Big Ole Pot of Chicken Stock
Do you ever roast chicken? What do you do with the backbone and ribs after you carve that roast chicken? If you throw them away, boy do I have a bone to pick with you! Save those bones from your carved chickens and make this big ole pot of chicken stock!
What’s the difference between chicken broth and chicken stock? They’re interchangeable in recipes, so why two different names for the same thing? Well, they actually are a bit different….
Broth is made by simmering meat in water, which can then be eaten or used in another recipe.
Stock is the product of simmering the bones in water…which is great, I love using every part of the bird!
I like to buy my chicken whole and roast it. After I carve my chicken (or turkey), I’m left with the neck, back and ribs which I freeze until I’m ready to make a big pot of stock. Making the stock myself is easy and it’s so much better than the store-bought stuff. Not only is it less expensive, but I can control the salt and the overall flavor with the mix of vegetables and herbs I use.
EAT YOUR WORDS EP. 2 | HISTORY BEHIND THE FOOD IDIOM BONE TO PICK + CHICKEN STOCK RECIPE
Chicken stock is great to cook your rice in, to make gravy with, in a quick pan sauce and of course as a base for many soups! I also cook my favorite spicy pinto beans in this stock!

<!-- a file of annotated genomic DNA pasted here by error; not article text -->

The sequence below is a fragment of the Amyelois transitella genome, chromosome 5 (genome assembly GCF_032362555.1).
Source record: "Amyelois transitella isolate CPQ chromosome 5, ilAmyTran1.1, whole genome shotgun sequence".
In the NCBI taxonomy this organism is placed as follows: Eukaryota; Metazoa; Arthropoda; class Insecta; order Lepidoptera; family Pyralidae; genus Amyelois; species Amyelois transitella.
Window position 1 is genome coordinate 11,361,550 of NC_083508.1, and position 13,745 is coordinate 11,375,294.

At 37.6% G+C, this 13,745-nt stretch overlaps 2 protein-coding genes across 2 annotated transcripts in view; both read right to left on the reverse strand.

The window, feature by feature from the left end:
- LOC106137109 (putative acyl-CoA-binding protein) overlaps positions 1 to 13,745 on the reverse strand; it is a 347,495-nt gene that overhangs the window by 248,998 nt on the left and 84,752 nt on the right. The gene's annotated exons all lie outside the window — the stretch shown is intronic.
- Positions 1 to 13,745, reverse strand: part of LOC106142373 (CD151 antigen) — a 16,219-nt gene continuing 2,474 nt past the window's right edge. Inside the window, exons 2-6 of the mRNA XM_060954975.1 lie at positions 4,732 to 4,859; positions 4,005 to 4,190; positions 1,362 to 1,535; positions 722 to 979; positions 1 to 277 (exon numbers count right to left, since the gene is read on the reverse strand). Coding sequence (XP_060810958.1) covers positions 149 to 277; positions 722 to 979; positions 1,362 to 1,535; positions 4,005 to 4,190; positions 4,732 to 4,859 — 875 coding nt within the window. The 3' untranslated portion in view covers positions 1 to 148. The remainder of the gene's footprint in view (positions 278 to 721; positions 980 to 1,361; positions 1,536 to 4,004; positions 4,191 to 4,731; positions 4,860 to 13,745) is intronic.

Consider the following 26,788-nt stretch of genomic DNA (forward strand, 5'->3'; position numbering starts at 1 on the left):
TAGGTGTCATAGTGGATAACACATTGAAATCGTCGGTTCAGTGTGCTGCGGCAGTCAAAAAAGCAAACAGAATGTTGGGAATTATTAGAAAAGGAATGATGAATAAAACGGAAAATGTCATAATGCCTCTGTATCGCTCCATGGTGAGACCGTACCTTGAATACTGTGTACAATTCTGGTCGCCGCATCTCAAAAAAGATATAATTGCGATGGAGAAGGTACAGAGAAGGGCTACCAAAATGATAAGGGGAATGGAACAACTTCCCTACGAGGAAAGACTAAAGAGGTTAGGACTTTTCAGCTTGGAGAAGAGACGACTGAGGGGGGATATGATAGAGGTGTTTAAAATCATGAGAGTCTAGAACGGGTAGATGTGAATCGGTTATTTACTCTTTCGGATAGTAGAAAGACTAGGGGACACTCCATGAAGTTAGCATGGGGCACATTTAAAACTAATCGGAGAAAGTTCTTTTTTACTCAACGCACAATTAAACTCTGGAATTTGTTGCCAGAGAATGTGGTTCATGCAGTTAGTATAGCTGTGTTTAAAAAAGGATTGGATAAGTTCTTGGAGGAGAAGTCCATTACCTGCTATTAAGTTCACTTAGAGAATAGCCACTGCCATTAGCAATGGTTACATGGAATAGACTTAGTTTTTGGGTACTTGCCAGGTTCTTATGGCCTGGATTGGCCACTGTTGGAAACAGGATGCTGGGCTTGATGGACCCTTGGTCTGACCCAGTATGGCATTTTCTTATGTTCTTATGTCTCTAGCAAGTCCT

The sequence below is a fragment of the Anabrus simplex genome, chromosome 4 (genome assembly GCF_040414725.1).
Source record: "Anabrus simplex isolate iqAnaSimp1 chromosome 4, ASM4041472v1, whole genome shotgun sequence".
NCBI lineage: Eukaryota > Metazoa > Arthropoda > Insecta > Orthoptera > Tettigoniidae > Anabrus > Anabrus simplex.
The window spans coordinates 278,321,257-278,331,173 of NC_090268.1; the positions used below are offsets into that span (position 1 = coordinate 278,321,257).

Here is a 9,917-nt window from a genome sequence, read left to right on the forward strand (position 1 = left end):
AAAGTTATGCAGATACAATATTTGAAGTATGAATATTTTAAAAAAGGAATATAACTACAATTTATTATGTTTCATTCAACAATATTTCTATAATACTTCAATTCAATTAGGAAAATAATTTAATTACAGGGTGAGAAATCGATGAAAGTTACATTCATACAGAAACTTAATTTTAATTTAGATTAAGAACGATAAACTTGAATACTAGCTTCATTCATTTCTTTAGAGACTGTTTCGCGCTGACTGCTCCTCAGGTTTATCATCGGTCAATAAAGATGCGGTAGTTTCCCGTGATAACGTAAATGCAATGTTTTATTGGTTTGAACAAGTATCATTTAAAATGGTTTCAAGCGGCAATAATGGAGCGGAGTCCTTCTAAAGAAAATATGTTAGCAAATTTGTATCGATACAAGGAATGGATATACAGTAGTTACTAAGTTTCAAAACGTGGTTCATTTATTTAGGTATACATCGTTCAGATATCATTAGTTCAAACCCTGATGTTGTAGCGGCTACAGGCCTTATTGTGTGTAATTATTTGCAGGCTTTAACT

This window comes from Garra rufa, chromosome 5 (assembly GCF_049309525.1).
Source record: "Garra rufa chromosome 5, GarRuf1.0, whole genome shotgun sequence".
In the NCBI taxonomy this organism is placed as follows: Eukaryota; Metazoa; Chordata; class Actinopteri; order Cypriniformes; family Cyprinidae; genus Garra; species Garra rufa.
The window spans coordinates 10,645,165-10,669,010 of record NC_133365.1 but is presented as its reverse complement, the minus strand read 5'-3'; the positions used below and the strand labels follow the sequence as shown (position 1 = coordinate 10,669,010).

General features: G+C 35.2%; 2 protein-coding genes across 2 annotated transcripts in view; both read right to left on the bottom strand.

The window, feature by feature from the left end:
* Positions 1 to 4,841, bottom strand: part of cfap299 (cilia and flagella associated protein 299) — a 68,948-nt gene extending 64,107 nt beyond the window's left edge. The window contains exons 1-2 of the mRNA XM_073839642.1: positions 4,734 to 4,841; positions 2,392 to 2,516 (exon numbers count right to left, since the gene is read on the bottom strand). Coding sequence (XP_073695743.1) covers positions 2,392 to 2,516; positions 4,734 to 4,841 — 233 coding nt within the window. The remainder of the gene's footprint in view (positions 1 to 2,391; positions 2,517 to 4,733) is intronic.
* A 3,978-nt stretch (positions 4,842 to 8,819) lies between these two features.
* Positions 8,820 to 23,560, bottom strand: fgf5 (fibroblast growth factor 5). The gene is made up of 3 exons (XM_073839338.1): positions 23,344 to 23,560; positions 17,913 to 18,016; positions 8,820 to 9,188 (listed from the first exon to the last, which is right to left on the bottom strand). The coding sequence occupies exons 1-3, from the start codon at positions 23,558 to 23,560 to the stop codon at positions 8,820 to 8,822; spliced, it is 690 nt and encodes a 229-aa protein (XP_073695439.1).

Here’s how I do up my chicken stock…
Use this stock as a base for your soups, to cook your rice, in sauces and gravy. Portion and freeze it so you always have some on hand!
- 5 - 6 lbs chicken bones I use the backs and breast bones left from my roasted chickens
- cold water enough to cover the bones by about 2"
- 3 cups celery chopped
- 3 cups carrots chopped
- 3 cups onions chopped
- 2 leeks chopped
- 2 tsp peppercorns
- 2 bay leaves
- 1 small bunch fresh parsley
- 1 small bunch celery leaves
Place the bones in a stock pot
Cover the bones with cold water
Bring to a simmer over medium heat
Chop the celery, carrots, onions and leeks into about 1/2" pieces
Allow the stock to simmer about 30 minutes, skimming the surface occassionally
Add the celery, carrots, onions and leeks
Simmer 1 hour or so, skimming the surface as needed
Add the peppercorns, bay leaves, parsley and celery leaves
Simmer another 30 minutes
Skim the surface again to remove as much fat as possible
Remove the large solids from the stock and then strain